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Video conferencing brings desktop VoIP, app sharing

Voice, video and Web conferencing vendor Genesys adds desktop VoIP and enhanced application sharing to its collaboration lineup.

Genesys Conferencing will soon up its multimedia and collaboration ante with the latest release of its integrated voice, video and Web service, the Genesys Meeting Center.

Although there is so far no exact date when the fourth generation of the enterprise-class conferencing suite will hit the streets, executives from Genesys said that this time they've rolled in a host of new services bound to take voice, video and Web collaboration to the next level.

Tony Terranova, vice president of product marketing at Genesys, said the latest Genesys Meeting Center will feature desktop VoIP, new customization tools and deeper enterprise integration. The latest version is also based on an all-new architecture.

Essentially, Genesys Meeting Center lets the moderator deliver presentations, share documents and applications in real time, and take participants on guided Web tours with point-and-click commands. Real-time surveys and polls of participants are also available for feedback, and any meeting can be recorded for later playback.

The new architecture is AJAX-based. Meeting initiation requires only a single download, and no participant downloads are needed. Users can also customize their user interface.

According to Terranova, users can join audio portions of the meeting via any combination of VoIP, PSTN, SIP or streaming media. In addition, version 4.0 now features desktop VoIP, which lets participants connect to the audio portion of a meeting from anywhere with Internet access using secure, low-bandwidth and firewall-friendly proprietary desktop VoIP.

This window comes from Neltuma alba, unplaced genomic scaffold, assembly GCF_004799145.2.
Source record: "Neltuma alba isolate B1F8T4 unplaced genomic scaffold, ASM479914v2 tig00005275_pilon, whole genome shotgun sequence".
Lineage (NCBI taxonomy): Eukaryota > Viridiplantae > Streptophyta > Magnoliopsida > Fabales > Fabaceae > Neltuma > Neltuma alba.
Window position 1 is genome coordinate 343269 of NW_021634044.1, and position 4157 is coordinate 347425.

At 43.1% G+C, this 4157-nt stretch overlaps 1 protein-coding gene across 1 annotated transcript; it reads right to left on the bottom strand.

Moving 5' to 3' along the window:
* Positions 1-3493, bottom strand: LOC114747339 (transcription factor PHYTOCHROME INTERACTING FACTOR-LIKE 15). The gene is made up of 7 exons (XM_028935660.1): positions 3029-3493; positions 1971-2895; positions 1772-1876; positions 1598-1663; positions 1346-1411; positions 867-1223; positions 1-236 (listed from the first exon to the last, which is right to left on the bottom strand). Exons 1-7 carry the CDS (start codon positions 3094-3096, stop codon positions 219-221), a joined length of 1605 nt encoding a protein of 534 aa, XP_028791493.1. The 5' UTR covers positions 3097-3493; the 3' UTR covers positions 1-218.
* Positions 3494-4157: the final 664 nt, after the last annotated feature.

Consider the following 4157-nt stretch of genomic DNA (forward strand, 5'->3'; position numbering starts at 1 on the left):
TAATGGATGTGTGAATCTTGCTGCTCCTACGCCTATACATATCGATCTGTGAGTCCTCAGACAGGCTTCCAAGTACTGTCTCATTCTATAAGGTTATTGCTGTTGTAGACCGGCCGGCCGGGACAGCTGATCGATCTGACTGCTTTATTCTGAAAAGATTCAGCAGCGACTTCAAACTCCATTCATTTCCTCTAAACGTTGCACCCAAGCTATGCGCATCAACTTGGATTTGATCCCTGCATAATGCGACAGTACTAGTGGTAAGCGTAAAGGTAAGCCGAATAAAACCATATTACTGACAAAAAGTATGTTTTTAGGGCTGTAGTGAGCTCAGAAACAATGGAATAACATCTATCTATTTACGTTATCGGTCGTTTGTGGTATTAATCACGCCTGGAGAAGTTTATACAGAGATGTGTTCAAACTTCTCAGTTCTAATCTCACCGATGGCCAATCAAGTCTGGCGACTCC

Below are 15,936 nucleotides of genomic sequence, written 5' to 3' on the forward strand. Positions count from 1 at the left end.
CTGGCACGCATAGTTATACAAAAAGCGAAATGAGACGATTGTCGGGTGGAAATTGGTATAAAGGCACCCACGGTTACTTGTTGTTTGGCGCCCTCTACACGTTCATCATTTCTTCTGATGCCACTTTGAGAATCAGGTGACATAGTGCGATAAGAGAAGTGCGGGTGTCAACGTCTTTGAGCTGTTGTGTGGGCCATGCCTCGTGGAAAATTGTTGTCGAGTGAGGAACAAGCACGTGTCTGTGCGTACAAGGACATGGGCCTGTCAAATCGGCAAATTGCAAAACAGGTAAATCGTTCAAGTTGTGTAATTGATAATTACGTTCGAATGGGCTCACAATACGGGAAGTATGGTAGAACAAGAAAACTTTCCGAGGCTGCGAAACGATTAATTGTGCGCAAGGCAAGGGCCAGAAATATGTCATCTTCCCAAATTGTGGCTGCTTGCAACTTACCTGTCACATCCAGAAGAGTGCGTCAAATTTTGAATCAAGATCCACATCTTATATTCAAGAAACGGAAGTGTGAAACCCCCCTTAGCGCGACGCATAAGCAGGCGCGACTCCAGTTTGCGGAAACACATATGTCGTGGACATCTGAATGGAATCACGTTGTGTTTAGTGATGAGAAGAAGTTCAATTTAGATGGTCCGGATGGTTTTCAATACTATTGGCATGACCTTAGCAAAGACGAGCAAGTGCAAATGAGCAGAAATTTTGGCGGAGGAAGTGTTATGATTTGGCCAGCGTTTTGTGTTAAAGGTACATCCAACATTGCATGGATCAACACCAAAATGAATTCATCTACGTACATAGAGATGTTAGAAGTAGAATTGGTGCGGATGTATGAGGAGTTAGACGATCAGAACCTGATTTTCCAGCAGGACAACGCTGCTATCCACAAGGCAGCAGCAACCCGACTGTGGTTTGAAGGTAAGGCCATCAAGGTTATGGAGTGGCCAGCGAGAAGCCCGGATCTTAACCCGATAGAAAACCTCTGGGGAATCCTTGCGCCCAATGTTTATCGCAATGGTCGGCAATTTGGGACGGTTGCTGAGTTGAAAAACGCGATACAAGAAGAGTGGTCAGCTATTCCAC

Other new features include enhanced application sharing; content annotation; in-meeting invite, which allows invites via instant message or email with one mouse click; participant registration; multiple audio break-out rooms; and a new meeting launcher that alerts users that a meeting is about to begin with "start" and "join" messages.

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Cliff Lathouwers, senior IT director for Amadeus, a global information supplier to the transportation industry, said his company has been using Genesys for about a year and has had it fully deployed since January. The company uses Genesys to run voice, video and Web conferences to present 90-minute training sessions to its customer base.

Lathouwers said the conferencing tool eases the financial and geographical burden of classroom meetings, which used to be the only way Amadeus conducted training.

"Now, we're really able to focus and key in on certain areas of interest," he said.

Amadeus uses the application share to push apps to participants. It also uses the multilingual invite function to invite participants who speak a language other than English.

Since Genesys was first used to conduct meetings, Lathouwers said, the number of meeting participants has gone through the roof.

"Participation in our meetings has gone up dramatically," he said. "In the first six months, 3,000 people used it."

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